"'Sort o' a third side to the Troubles, they are, and a new and bloody business 'tis.'"
I think I've touched on this topic before, but this is really one of the things that makes this so terrifying: the fact that a lot of this is real, with the Troubles and all that. It's not just something that can be dismissed as fantasy, you know?
| khaleesea chapter 2 . 7/7/2012
"He thanked the owl, offering him a small tip for the late hour, but it was declined with a crisp little hoot..."
I love the little details you scatter through this.
"The shift was subtle, barely perceptable, but conversations had become softer, there was a different feel to the air, and every hand was now within easy access of a sleeve or belt, several thin spindles of wood lying steadily on tabletops beneath their owner's fingers."
This sentence is gorgeous. The feigned casualness is portrayed very well- convincingly but not overdone. (A minor thing though: shouldn't it be "perceptible"?)
"This man had a primal, feral feeling about him, he carried the smell of peat and smoke and blood and wild sea air, and a shiver ran up his spine as he thought of the night he had perhaps first glimpsed the edges of this transformation in a drift of snow and a bloody shoulder."
Here we have a pronoun problem. The first part clearly refers to Seamus, yet "... a shiver ran up his spine" is talking about Neville. Also, I think the "perhaps" sort of disrupts the flow of the sentence. What if you broke the sentence up into two? "This man had a primal, feral feeling about him; he carried the smell of peat and smoke and blood and wild sea air. A shiver ran up Neville's spine as he thought of the night he had first glimpsed the edges of this transformation in a drift of snow and a bloody shoulder." Of course any changes I suggest are merely that: suggestions, and whether or not you choose to incorporate them into the story is entirely up to you.
"'I remember,' Neville said softly, 'an Englishman who gave a lot more than half a shit for the Irishman who sits across this table now saying things that I think I should probably be insulted by after making him my Lieutenant and calling him my friend through the worst year of my life.'
For the first time, the blue eyes softened, dropped, and a flush passed briefly over the pale, freckled cheeks. When he looked up again, there was a new openness there, and he felt like he could reach out and touch the ghost of the boy he'd once known behind the near-invisible lashes that glimmered gold in the warm light. 'Ya did, and I'm sorry for lumpin' ya in with dogs…you're a good man, Neville Longbottom, and know that I love ya and ain't never quit lovin' ya as brother and comrade for that damned year.'"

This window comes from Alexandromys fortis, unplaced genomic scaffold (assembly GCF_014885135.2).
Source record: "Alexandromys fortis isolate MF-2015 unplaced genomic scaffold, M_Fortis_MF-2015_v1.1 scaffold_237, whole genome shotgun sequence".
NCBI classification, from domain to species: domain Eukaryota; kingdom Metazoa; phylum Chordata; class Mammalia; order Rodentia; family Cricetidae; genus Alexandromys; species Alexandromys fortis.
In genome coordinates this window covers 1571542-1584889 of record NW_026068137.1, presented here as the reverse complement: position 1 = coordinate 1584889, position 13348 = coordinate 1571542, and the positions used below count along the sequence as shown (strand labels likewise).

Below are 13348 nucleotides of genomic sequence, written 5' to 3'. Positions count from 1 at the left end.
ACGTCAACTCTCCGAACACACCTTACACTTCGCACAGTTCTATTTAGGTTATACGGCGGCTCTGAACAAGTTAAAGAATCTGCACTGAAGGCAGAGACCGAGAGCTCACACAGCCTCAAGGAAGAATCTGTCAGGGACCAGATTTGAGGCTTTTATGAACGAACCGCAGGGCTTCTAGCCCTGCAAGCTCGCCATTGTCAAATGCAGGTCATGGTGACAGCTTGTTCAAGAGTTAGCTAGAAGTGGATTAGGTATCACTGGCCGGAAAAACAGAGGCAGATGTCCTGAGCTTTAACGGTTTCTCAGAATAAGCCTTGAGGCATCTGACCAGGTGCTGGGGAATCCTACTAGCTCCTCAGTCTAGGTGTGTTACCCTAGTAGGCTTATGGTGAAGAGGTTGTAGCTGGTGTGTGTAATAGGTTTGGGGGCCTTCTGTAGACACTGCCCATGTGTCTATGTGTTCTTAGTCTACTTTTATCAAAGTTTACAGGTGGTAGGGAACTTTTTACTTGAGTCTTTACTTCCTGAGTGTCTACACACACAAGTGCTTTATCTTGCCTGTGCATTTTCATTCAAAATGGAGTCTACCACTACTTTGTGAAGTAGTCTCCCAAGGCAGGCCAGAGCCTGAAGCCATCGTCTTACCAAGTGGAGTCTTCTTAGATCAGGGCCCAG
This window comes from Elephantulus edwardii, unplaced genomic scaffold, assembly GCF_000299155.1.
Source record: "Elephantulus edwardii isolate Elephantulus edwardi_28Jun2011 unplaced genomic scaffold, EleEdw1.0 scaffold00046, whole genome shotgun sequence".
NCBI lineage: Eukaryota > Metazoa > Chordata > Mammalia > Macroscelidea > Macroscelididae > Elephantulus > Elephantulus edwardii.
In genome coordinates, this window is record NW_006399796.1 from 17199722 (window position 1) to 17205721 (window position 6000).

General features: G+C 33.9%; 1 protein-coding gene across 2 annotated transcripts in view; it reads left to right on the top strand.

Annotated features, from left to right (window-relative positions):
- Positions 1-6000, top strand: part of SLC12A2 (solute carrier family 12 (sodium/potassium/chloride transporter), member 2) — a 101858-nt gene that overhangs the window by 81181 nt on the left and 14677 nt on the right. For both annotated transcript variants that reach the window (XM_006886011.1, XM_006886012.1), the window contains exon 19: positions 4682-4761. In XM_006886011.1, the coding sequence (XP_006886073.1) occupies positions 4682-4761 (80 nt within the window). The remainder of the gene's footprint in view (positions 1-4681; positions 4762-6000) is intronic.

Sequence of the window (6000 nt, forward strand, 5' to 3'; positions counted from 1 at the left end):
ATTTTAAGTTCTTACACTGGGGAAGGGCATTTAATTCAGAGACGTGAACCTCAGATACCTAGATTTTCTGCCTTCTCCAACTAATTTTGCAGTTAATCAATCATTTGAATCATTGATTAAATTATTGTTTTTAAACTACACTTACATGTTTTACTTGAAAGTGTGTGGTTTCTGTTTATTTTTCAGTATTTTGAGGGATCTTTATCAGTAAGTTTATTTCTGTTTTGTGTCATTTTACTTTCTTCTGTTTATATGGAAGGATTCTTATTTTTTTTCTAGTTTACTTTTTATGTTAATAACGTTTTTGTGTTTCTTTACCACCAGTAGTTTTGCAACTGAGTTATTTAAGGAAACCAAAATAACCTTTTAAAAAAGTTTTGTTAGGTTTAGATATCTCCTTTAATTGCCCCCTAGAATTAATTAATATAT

"'This is speaking despite being his friend,' Neville retorted firmly. 'I'm the last person who wants to say that man's lost his mind: we were the only wizards left in Gryffindor that year, and he's the closest thing I'd say I've ever had to a brother who lived through that night...'"
You write friendship very, very well. The relationship between these two is extremely complex, and I think you do a very good job of portraying it. Both feel like they have no choice but to continue on the path that they're on (well, that they're making the best out of a bad situation, at least), even if they have to confront each other in the process, which is the last thing either of them want to do.
"It was something he had forced himself in practice with Seamus of all people to recognize even in his sleep for fear of Snape and the Carrows, and it was that vigilance that saved him now."
It just makes me sad to see how much their relationship has changed, how much they've both changed. (This is sort of unrelated, but whenever anyone mentions the Protean Charm, it reminds me of Terry in Order of the Phoenix, which always makes me sad)
"... I don't much fancy the idea of it becoming the next spot on the list for my pyromaniac ex-roomie."
An incredibly apt description of Seamus indeed, and one that definitely made me smile.
"'They need to do that in their bleeding bedroom if they're gonna give me a key to the flat,' Ron muttered, and Neville chuckled.
'Okay, won't mention She-Who-Must-Not-Be-Shagged.' He dodged Ron's only half-playful right hook, then took a deep breath, bringing himself back to the reality of their situation as he flexed his hands..."
"'Course I am,' Ron nodded breezily. 'Finnigan's deranged. Riddle's just decomposed. Tell me what bothers you more.'"
One thing I really like is the little moments of humor in a story that is much darker than the previous one. It really helps to add a touch of lightness, without which I'm not entirely sure I could have gotten through the entire thing without becoming overwhelmed.
| khaleesea chapter 1 . 7/7/2012
Alright, let's get this started, shall we?
"... they need to start issuing you boys helmets,' Hannah pulled back her hand"
This is a really minor thing, but shouldn't it be a period after "helmets"?
"'Clearly,' she laughed, 'you have never dealt with a toddler, dear.' ... 'They're much worse than Death Eaters.'"
Very true! To be honest, children terrify me. I love the whole dynamic between Hannah and Neville in this scene. I admit that at first I was really skeptical about the whole Hannah/Neville relationship, but now after reading DAYD, I've come to appreciate both characters a lot more, and I think they really balance each other out. At first glance, Hannah seems to be the soft, motherly figure, but after we get to know her more she really reminds me of Mrs. Weasley. She wants to keep the people she loves safe, yet at the same time she acknowledges the importance of the war and helps out to the best of her ability (which is considerable, don't get me wrong!) Neville is strong in a more obvious way, but he really relies on Hannah's love and support to keep him from pushing himself too far.